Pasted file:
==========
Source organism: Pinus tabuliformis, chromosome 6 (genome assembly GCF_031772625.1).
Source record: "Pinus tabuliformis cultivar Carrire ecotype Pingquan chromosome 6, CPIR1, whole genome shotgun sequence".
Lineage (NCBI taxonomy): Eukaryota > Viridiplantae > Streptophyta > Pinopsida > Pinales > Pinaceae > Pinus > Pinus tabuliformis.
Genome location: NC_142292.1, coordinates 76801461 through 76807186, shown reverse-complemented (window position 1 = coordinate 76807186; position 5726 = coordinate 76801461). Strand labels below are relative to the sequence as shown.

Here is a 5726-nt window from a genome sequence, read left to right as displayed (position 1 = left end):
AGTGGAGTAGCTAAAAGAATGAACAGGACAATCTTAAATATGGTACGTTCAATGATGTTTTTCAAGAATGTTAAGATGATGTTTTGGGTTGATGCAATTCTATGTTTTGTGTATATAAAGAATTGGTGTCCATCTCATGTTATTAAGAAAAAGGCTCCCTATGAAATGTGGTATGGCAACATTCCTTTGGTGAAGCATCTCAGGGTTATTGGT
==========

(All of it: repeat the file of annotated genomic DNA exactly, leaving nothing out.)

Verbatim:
Source organism: Pinus tabuliformis, chromosome 6 (genome assembly GCF_031772625.1).
Source record: "Pinus tabuliformis cultivar Carrire ecotype Pingquan chromosome 6, CPIR1, whole genome shotgun sequence".
Lineage (NCBI taxonomy): Eukaryota > Viridiplantae > Streptophyta > Pinopsida > Pinales > Pinaceae > Pinus > Pinus tabuliformis.
Genome location: NC_142292.1, coordinates 76801461 through 76807186, shown reverse-complemented (window position 1 = coordinate 76807186; position 5726 = coordinate 76801461). Strand labels below are relative to the sequence as shown.

Here is a 5726-nt window from a genome sequence, read left to right as displayed (position 1 = left end):
AGTGGAGTAGCTAAAAGAATGAACAGGACAATCTTAAATATGGTACGTTCAATGATGTTTTTCAAGAATGTTAAGATGATGTTTTGGGTTGATGCAATTCTATGTTTTGTGTATATAAAGAATTGGTGTCCATCTCATGTTATTAAGAAAAAGGCTCCCTATGAAATGTGGTATGGCAACATTCCTTTGGTGAAGCATCTCAGGGTTATTGGT